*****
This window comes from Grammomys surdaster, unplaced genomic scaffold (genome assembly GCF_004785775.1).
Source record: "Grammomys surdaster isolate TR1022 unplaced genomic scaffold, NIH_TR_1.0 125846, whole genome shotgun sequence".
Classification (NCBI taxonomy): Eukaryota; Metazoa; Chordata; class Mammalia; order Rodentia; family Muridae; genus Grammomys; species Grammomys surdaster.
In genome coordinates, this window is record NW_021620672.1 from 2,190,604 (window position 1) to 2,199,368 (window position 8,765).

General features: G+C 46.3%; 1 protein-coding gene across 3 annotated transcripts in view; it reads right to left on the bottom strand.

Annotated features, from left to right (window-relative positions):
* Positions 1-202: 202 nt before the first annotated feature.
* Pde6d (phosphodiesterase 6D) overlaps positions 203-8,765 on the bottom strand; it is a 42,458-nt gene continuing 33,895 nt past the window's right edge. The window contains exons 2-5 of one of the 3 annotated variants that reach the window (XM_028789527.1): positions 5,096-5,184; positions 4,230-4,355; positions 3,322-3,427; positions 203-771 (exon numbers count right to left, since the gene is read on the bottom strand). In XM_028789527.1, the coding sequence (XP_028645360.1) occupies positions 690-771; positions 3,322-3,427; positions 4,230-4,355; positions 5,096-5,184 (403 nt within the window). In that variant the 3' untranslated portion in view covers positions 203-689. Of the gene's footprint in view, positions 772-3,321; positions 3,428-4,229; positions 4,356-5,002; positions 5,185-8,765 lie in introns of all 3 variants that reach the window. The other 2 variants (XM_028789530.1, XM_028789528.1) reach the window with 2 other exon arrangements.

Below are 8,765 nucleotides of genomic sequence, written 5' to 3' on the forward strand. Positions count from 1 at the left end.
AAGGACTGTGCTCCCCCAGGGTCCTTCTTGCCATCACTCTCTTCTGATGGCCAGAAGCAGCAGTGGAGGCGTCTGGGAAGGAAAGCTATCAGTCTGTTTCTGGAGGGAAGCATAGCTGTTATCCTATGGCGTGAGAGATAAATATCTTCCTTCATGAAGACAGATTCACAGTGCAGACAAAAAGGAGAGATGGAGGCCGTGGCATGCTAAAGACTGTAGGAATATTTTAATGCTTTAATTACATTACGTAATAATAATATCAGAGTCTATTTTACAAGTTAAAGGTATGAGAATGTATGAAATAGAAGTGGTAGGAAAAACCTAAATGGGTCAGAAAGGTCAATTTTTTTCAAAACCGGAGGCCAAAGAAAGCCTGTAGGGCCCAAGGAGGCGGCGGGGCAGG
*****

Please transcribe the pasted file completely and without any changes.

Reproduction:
This window comes from Grammomys surdaster, unplaced genomic scaffold (genome assembly GCF_004785775.1).
Source record: "Grammomys surdaster isolate TR1022 unplaced genomic scaffold, NIH_TR_1.0 125846, whole genome shotgun sequence".
Classification (NCBI taxonomy): Eukaryota; Metazoa; Chordata; class Mammalia; order Rodentia; family Muridae; genus Grammomys; species Grammomys surdaster.
In genome coordinates, this window is record NW_021620672.1 from 2,190,604 (window position 1) to 2,199,368 (window position 8,765).

General features: G+C 46.3%; 1 protein-coding gene across 3 annotated transcripts in view; it reads right to left on the bottom strand.

Annotated features, from left to right (window-relative positions):
* Positions 1-202: 202 nt before the first annotated feature.
* Pde6d (phosphodiesterase 6D) overlaps positions 203-8,765 on the bottom strand; it is a 42,458-nt gene continuing 33,895 nt past the window's right edge. The window contains exons 2-5 of one of the 3 annotated variants that reach the window (XM_028789527.1): positions 5,096-5,184; positions 4,230-4,355; positions 3,322-3,427; positions 203-771 (exon numbers count right to left, since the gene is read on the bottom strand). In XM_028789527.1, the coding sequence (XP_028645360.1) occupies positions 690-771; positions 3,322-3,427; positions 4,230-4,355; positions 5,096-5,184 (403 nt within the window). In that variant the 3' untranslated portion in view covers positions 203-689. Of the gene's footprint in view, positions 772-3,321; positions 3,428-4,229; positions 4,356-5,002; positions 5,185-8,765 lie in introns of all 3 variants that reach the window. The other 2 variants (XM_028789530.1, XM_028789528.1) reach the window with 2 other exon arrangements.

Below are 8,765 nucleotides of genomic sequence, written 5' to 3' on the forward strand. Positions count from 1 at the left end.
AAGGACTGTGCTCCCCCAGGGTCCTTCTTGCCATCACTCTCTTCTGATGGCCAGAAGCAGCAGTGGAGGCGTCTGGGAAGGAAAGCTATCAGTCTGTTTCTGGAGGGAAGCATAGCTGTTATCCTATGGCGTGAGAGATAAATATCTTCCTTCATGAAGACAGATTCACAGTGCAGACAAAAAGGAGAGATGGAGGCCGTGGCATGCTAAAGACTGTAGGAATATTTTAATGCTTTAATTACATTACGTAATAATAATATCAGAGTCTATTTTACAAGTTAAAGGTATGAGAATGTATGAAATAGAAGTGGTAGGAAAAACCTAAATGGGTCAGAAAGGTCAATTTTTTTCAAAACCGGAGGCCAAAGAAAGCCTGTAGGGCCCAAGGAGGCGGCGGGGCAGG